Spree pundits opine on the local
Jun 10, 2011
06:29 AMState of Play
No room for these old faces with new-look Sabres
Is there no end to our nostalgia as Buffalo Sabres fans? There's been a lot of squawking on the airwaves, in print—and of course here in the brainless, lowbrow quagmire of cyberspace—that some old faces are looking for new jobs.
Yes, Chris Drury and Rick Dudley are now among the NHL's unemployed. Many have, with straight faces and solemn resolve, argued that both should be brought back. Call it Back to the Future Part IV: Ahead to the Past.
I don't get it. Here I was naively thinking the new era in Buffalo Sabres hockey meant just that: new. As in, out with old, dysfunctional ways and in with new, refreshing endeavors.
I loved my freshman year in college; those blurry, Polaroids caroming around my gray matter hold a special place in my heart. But I'd be loathe to repeat those two semesters.
Look, we had a wonderful ride with Drury. He arrived to a shambles in the summer of 2003 but then helped build a spacious mansion, leading the team in two magical and unforgettable seasons to the brink of the Stanley Cup Finals. Six seasons later, a shadow of his former self, are we going to initiate a force-shutdown and reboot?
Believe whatever helps you sleep at night regarding his unceremonious departure in July of 2007. There are those who reflexively blame the organization for everything, Drury's leaving included, but put down the Ted Nolan bobblehead for just a second and accept that there was plenty of blame to go around.
It's emerged that Drury turned down essentially the same offer from Buffalo to join the Rangers, and that he and his camp acted petulantly and unprofessionally in their dealings with the team back in '07. For whatever reason, he'd obviously planned his exit strategy long before the actual exit.
Drury and his apologists would say he wanted to go where he had a chance to win, and join an organization with more integrity. That argument's implausible, since the Blueshirts have run their organization like clowns on LSD for the past 15 years. Drury's escape from Buffalo was a giant middle finger to the organization, the community, and the fans. Now we're going to greet him at the airport upon his return?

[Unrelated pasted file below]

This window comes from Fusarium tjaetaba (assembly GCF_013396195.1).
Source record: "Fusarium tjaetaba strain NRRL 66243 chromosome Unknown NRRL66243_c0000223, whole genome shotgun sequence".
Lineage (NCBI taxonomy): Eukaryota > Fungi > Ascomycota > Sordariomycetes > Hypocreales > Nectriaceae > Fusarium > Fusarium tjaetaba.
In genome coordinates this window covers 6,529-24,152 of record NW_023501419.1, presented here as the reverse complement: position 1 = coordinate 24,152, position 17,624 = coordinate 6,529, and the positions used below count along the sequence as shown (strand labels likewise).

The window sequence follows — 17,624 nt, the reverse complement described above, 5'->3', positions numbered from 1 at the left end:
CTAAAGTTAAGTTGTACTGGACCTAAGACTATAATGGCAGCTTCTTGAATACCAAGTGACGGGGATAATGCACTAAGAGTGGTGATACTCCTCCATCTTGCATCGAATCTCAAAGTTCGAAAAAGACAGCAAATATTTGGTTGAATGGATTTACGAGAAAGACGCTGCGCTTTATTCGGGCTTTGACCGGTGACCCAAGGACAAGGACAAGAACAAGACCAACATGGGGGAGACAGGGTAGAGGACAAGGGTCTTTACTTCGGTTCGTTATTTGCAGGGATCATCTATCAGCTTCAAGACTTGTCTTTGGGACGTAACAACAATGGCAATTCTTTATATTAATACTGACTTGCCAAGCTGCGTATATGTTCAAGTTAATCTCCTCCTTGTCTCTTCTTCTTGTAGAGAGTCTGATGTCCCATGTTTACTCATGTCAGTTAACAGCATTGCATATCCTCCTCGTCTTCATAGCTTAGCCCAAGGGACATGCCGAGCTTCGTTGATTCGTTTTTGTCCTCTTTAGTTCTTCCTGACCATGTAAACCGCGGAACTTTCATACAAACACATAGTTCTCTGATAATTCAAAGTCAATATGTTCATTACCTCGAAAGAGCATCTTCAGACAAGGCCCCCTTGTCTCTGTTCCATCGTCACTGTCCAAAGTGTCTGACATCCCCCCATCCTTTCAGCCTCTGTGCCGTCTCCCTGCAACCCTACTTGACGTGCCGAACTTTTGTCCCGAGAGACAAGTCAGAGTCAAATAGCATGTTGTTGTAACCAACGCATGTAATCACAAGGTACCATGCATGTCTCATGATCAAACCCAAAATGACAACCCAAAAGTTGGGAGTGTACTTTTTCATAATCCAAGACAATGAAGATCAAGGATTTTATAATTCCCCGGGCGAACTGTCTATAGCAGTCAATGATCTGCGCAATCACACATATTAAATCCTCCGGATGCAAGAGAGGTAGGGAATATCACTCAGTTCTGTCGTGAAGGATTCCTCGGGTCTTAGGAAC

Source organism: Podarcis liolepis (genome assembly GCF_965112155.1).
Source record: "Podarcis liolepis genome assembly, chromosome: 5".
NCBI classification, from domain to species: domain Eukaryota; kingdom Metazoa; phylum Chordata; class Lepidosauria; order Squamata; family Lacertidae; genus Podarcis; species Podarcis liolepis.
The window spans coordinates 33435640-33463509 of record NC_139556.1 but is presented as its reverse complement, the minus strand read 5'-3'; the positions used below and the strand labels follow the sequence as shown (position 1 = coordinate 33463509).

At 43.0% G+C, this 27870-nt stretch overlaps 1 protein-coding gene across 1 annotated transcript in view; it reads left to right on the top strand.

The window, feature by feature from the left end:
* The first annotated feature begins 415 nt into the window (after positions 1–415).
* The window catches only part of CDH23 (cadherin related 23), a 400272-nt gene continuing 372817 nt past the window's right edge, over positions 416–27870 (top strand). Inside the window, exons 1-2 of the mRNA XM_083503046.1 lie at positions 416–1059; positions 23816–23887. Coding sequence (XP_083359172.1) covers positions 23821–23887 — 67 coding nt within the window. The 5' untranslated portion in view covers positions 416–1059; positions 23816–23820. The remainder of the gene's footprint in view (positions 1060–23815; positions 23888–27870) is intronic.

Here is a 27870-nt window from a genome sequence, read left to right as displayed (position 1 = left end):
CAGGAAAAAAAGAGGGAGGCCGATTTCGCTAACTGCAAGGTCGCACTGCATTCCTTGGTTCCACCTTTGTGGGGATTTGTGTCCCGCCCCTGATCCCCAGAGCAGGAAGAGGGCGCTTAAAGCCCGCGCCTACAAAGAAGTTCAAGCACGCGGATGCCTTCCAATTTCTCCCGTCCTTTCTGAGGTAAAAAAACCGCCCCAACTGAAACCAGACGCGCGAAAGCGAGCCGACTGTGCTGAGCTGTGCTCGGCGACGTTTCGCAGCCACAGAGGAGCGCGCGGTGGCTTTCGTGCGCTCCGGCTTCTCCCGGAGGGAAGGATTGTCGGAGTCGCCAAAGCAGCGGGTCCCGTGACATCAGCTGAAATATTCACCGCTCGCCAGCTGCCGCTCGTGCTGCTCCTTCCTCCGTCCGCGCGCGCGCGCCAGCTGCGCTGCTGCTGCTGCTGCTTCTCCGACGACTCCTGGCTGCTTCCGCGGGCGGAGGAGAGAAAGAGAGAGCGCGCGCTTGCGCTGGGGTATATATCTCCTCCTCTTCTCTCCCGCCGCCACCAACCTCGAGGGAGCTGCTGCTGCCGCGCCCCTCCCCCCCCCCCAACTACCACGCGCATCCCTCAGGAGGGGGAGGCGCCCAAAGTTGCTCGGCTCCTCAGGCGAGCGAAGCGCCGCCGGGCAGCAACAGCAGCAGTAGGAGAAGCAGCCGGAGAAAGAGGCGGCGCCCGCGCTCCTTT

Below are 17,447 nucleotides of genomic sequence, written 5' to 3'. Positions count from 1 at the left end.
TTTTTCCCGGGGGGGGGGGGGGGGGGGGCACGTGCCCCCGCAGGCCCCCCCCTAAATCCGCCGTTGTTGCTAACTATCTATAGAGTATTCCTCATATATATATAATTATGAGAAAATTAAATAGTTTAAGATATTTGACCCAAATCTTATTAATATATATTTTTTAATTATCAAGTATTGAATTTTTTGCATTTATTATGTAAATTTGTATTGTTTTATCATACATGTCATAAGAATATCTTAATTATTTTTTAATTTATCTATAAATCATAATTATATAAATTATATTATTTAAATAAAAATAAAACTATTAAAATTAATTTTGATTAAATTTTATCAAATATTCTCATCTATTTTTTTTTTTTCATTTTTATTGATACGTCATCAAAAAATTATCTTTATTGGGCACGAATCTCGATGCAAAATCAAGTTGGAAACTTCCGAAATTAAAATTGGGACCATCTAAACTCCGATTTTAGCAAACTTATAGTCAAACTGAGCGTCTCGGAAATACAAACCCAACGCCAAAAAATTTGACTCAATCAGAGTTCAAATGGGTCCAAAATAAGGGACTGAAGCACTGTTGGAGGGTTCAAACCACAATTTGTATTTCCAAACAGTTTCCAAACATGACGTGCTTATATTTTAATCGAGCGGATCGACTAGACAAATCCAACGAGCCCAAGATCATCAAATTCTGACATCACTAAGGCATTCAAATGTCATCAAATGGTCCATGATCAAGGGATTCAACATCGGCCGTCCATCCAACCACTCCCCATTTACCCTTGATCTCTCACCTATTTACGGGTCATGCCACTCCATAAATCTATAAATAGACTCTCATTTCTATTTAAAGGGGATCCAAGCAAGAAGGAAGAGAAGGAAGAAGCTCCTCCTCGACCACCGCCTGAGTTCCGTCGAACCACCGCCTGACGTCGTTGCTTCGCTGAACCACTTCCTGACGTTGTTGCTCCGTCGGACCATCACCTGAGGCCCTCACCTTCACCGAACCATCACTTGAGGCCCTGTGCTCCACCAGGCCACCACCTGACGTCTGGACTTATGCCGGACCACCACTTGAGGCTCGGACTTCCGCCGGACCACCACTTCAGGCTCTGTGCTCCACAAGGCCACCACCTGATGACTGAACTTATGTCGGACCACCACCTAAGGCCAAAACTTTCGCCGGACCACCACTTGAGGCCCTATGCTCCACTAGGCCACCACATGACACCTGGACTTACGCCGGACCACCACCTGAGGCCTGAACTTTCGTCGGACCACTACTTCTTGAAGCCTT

By the way, given the $25 million the Rangers dropped on Drury, he rivals only Starlight Express and the Spiderman as some of Broadway's bigger flops.
As for Dudley, I'm just not ready to accept he's the miracle worker many would have us believe he is. Yes, he was a great trooper both on the ice and behind the bench in Buffalo. He carved out a solid reputation as an NHL executive, but he's made a lot of stops—brief stops indeed—in Ottawa, Tampa Bay, Florida, Chicago and now, Atlanta.
If Dudley's such a hockey whiz, why weren't these franchises falling over themselves to retain his services? Now, this is no slight against Dudley the person, but it makes one wonder if he's always been a victim of circumstance (most recently with the fledgling Winnipeg franchise), or if he just can't play nice with the other kids in the front office.
Besides, it's far beyond realistic to believe that after all these years of all Darcy Regier all the time, Dudley would fit into the hockey department like a square peg.
Yeah, Duds and Drury had their time as Sabres, and we can look back on them fondly. As for the future, let's find the next great executive and heart-and-soul captain, rather than recycling the old ones.